Tag: "microsoft"

Microsoft to offer browser ballot screen in EU versions of Windows 7

It looks like Microsoft and the European Commission have come to an agreement where Windows 7, instead of being browserless, will include a ballot screen to select any web browsers to install.

While this will be less annoying than going and finding a copy of Internet Explorer, it certainly raises other concerns.

For starters, which browsers will be included on the ballot screen, and how will any selection be made? Doesn't this move even more anti-competitive? Instead of bundling one browser, now the two 3 or 4 top ones are going to be bundled? What about Lynx or Maxthon? Or the other two dozen or more browsers out there for Windows? Are they going to be on this ballot screen, I doubt it.

What's the process for adding new web browsers? Can anyone now stick a browser together, use Google as the default search and make let the money roll on it?

I'm just waiting on my new Peugeot to have a ballot screen asking if I want to use a Ferrari steering wheel and dashboard.

Windows 7 released to manufacturing

Microsoft has announced that Windows 7 and Windows Server 2008 R2 have now been released to manufacturing.

This means that MSDN and Technet subscribers will be able to get their hands on a copy from August the 6th, Volume Licence customers from the 7th of August and Microsoft Partner Program members can get it from the 16th, Action Pack subscribers from the 23rd.

Here's the press release:

Steven Sinofsky, President of the Windows Division, has just announced on the Engineering Windows 7 Blog that Windows 7 has reached the Release to Manufacturing (RTM) milestone.

As I mentioned previously, RTM officially happens only after sign-off occurs. What happens is a build gets designated as a RTM contender after going through significant testing and meeting our quality bar for RTM. Then, it goes though all the validation checks required for RTM including having all languages of that build completed. If all the validation checks have passed – sign-off for RTM can occur. Today after all the validation checks were met, we signed off and declared build 7600.16385 as RTM.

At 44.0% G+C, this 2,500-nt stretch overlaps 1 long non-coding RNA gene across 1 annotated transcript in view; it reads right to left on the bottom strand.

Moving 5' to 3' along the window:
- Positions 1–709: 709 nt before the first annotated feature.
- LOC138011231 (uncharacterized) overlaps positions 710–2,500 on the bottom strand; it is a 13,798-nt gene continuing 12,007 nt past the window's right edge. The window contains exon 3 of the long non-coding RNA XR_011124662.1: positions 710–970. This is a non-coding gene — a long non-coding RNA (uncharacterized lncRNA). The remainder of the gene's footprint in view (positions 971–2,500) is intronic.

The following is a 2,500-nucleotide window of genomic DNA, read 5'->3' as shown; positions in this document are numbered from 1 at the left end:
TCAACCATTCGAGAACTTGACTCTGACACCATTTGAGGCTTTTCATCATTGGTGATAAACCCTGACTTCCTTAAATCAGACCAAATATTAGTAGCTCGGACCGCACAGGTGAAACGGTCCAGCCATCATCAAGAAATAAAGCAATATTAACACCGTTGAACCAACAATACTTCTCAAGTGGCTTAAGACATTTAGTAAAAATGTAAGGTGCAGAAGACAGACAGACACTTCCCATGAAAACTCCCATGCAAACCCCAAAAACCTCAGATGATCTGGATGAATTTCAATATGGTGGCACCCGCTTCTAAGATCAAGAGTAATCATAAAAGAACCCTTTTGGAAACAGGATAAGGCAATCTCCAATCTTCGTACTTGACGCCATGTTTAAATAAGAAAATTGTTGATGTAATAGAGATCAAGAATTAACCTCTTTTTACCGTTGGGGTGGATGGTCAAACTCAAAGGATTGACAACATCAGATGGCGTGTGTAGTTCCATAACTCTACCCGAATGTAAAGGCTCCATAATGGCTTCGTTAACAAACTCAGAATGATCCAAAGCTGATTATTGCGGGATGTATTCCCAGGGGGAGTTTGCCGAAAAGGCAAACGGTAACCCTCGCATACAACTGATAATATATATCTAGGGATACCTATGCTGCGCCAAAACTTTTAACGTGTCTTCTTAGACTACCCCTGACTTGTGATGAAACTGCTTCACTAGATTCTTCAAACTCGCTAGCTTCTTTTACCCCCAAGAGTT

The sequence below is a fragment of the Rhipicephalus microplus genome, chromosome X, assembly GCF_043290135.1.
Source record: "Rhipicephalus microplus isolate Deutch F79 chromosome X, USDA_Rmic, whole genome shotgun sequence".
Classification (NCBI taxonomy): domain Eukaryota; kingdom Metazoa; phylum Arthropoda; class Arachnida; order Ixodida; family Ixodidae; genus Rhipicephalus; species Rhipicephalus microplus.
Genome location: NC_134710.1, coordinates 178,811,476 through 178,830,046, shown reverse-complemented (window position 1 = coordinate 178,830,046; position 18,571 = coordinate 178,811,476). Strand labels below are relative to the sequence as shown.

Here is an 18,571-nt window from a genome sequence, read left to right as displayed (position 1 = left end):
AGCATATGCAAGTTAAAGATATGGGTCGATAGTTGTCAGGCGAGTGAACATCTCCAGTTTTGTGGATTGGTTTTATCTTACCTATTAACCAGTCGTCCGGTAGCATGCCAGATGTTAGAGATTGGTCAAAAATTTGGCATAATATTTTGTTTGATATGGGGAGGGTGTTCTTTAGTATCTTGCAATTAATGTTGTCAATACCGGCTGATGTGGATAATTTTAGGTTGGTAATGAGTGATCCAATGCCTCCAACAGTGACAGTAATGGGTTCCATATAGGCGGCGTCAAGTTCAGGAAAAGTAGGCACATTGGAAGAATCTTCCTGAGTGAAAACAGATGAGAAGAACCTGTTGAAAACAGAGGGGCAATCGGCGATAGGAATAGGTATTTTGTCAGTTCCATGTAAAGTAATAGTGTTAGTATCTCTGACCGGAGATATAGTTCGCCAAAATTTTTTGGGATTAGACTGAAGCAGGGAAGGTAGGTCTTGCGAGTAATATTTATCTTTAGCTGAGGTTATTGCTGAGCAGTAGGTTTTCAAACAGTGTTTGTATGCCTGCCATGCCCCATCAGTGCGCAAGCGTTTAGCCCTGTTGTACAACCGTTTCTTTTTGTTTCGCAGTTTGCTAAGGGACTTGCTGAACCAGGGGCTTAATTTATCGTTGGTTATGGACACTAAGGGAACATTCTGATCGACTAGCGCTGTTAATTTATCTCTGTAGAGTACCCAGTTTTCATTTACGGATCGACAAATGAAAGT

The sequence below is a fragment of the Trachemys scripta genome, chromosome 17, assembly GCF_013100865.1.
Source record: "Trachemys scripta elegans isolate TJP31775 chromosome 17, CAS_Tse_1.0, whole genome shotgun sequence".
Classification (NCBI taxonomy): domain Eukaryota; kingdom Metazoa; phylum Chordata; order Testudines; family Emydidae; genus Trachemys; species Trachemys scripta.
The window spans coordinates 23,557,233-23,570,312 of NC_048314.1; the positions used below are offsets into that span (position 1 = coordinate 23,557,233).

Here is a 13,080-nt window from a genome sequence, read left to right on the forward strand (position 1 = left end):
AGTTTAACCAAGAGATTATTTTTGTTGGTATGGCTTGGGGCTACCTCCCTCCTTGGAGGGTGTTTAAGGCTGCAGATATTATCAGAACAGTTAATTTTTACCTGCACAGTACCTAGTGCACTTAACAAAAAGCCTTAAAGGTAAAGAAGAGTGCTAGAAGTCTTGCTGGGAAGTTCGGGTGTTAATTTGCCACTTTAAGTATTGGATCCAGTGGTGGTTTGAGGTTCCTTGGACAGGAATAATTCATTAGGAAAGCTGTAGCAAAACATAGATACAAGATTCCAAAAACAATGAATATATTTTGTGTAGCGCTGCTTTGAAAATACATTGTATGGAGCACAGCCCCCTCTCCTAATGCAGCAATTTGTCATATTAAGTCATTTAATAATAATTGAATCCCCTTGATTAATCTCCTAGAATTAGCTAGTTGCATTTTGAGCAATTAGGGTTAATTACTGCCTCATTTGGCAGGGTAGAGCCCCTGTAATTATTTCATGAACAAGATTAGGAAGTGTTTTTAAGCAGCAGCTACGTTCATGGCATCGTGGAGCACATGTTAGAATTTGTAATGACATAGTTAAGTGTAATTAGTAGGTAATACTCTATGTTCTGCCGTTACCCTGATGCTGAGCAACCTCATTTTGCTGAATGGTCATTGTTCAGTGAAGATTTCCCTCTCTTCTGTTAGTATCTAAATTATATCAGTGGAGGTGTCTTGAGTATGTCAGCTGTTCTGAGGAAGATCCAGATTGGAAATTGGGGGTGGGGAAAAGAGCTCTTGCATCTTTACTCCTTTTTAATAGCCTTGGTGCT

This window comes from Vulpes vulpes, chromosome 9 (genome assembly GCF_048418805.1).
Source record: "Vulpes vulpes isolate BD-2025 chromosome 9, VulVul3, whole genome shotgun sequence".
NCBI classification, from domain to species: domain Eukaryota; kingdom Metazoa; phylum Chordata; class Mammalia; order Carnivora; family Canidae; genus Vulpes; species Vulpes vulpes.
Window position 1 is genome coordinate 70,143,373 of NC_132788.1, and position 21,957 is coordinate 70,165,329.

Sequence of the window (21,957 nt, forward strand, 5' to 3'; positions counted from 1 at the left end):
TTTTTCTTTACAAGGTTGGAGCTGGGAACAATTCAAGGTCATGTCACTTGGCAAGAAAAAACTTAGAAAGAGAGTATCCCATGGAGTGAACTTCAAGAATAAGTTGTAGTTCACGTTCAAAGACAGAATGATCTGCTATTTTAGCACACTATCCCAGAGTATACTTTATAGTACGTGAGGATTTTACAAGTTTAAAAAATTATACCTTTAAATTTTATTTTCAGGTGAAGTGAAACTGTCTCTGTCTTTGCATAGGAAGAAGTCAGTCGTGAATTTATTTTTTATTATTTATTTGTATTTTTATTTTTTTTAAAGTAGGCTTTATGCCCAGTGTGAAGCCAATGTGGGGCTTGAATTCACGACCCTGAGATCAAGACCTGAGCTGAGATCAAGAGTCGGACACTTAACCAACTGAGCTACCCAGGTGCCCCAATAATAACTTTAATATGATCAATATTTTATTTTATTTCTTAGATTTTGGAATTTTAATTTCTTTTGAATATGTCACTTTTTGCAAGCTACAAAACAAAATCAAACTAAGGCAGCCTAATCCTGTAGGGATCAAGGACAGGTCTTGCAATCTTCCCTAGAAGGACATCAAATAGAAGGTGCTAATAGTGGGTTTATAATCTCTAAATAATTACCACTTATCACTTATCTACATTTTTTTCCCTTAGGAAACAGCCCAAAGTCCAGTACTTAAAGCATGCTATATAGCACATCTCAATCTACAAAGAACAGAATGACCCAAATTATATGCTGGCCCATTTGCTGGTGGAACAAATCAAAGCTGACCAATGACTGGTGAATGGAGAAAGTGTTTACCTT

Included in Steven’s blog post is a video of sign-off happening from the "Ship Room." Sign-off consists of representatives from all the teams here at Microsoft who helped build Windows 7 signing-off for RTM.

Also happening very shortly, Microsoft CEO Steve Ballmer will get on stage for his keynote address to the Microsoft field community at MGX in Atlanta. MGX is an internal Microsoft event held every year. This is where we bring in our folks in the field from around the world and talk about selling Microsoft’s latest products. We’re a global company and this event is super important to us. As you can imagine, Windows 7 is a hot topic at this year’s MGX and we’re anxious to hear what Steve has to say, and I will update that here.

Not only is RTM an important milestone for us – it’s also an important milestone for our partners. Today’s release is the result of hard work and collaboration with our partners in the industry to make Windows 7 a success. We delivered Windows 7 with predictable feature set on a predictable timetable that allowed OEMs to focus on value and differentiation for their customers.

Our customers told us what they want (and expect) and we defined those specific experiences and then built features to support them (like HomeGroup and the Windows Taskbar enhancements). Our customers also told us that “fundamentals” on both the hardware and software side was extremely important. Windows 7 today runs great on the broadest array of hardware types ranging from netbooks to the high end gaming machines. We worked closely with OEMs so that their PCs ignite features in Windows 7 to excite their customers.

Of course, today’s release is also the result of the amazing amount of feedback we received from the millions of people who tested Windows 7 – from Beta to RC. We actually had over 10 million people opt-in to the Customer Experience Improvement Program (CEIP). That’s a lot of people opting in to help us make Windows 7 a solid release. Through CEIP, our engineers were guided by customer feedback all the way to RTM. We also have had a great group of beta testers who have dedicated a great deal of their time to testing Windows 7 too. A special thank you goes out to all the people who helped test Windows 7.

I’d also like to give a shout-out to my friends over on the Windows Server Team. Today they are also announcing that Windows Server 2008 R2 has RTM’d. Windows 7 and Windows Server 2008 R2 together can help businesses cut costs and increase productivity. Click here to read their blog post on Windows Server 2008 R2 RTM.